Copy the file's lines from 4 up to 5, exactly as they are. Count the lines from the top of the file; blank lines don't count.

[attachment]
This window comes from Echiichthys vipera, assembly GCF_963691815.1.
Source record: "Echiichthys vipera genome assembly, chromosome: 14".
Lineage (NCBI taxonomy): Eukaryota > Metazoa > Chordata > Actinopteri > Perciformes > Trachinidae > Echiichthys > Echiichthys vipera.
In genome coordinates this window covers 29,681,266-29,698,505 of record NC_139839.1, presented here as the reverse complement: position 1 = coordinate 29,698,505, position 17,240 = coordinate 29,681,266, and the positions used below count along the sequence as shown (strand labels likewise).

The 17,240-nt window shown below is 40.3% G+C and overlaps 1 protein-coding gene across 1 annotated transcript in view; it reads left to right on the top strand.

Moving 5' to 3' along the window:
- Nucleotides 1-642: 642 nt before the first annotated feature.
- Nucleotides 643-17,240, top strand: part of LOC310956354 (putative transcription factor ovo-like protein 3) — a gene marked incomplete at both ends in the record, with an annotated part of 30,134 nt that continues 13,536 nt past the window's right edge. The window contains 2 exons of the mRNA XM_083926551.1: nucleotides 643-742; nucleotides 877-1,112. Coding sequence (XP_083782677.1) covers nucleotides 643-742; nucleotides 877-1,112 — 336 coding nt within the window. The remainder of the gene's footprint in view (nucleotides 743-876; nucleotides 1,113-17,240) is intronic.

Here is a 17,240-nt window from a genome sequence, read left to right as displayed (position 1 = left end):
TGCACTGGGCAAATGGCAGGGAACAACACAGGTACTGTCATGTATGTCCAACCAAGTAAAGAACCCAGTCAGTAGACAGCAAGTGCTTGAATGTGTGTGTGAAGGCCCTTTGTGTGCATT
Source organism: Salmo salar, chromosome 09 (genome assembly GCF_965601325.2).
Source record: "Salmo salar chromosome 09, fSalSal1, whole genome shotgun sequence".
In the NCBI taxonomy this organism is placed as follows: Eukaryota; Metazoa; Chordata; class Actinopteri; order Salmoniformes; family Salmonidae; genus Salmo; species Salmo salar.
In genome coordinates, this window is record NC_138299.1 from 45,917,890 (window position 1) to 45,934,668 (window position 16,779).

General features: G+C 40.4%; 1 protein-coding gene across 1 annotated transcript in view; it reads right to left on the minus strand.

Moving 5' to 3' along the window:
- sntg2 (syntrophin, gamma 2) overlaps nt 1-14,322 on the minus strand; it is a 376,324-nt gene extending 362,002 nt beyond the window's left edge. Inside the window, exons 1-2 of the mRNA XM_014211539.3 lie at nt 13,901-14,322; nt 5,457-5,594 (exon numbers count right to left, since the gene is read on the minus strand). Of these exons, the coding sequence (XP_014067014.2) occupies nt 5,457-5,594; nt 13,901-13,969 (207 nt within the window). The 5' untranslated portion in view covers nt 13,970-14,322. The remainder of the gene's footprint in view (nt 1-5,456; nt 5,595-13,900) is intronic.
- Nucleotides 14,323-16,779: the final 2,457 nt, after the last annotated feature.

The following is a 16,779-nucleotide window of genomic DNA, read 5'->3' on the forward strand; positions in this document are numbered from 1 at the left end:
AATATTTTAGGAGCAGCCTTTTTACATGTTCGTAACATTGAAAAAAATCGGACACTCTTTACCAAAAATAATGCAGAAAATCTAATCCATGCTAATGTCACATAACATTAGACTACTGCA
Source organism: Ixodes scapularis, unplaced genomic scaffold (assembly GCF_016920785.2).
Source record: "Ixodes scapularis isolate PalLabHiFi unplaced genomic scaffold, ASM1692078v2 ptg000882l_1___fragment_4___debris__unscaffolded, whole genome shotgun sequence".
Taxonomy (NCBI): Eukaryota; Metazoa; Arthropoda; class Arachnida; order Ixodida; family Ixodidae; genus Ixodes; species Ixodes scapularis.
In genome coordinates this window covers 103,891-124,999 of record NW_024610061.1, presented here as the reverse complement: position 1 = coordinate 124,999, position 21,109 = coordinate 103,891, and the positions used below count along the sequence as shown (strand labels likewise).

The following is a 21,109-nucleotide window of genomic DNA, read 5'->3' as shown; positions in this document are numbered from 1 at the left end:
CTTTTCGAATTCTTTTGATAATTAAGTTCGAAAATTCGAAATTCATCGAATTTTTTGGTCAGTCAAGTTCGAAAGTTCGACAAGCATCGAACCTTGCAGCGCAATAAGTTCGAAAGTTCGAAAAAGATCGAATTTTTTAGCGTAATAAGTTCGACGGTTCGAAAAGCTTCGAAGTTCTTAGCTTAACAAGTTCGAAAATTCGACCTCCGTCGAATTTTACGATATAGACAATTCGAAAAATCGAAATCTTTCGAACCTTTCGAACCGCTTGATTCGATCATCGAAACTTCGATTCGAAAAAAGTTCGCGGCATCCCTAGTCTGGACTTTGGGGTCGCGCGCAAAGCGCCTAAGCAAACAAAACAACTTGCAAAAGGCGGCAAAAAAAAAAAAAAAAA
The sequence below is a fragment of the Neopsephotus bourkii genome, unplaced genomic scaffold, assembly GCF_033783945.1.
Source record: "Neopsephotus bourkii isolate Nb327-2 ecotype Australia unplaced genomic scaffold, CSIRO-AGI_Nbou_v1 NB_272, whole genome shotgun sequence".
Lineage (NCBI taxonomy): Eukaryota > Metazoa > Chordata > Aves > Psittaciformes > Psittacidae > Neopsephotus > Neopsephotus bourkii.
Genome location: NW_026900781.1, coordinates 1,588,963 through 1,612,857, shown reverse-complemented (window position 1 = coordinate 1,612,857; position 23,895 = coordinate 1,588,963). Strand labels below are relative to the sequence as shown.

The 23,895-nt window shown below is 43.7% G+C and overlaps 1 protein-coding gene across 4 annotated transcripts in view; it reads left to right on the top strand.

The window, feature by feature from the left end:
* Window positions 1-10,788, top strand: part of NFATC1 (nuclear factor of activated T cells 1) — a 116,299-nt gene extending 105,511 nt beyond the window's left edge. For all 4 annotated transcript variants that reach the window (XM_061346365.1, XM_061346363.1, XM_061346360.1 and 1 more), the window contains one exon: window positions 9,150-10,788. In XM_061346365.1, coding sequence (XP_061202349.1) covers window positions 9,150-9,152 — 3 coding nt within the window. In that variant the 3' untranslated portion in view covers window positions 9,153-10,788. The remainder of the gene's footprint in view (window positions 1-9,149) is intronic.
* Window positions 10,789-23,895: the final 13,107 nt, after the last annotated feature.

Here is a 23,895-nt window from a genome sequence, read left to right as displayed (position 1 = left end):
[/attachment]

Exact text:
In genome coordinates this window covers 29,681,266-29,698,505 of record NC_139839.1, presented here as the reverse complement: position 1 = coordinate 29,698,505, position 17,240 = coordinate 29,681,266, and the positions used below count along the sequence as shown (strand labels likewise).

The 17,240-nt window shown below is 40.3% G+C and overlaps 1 protein-coding gene across 1 annotated transcript in view; it reads left to right on the top strand.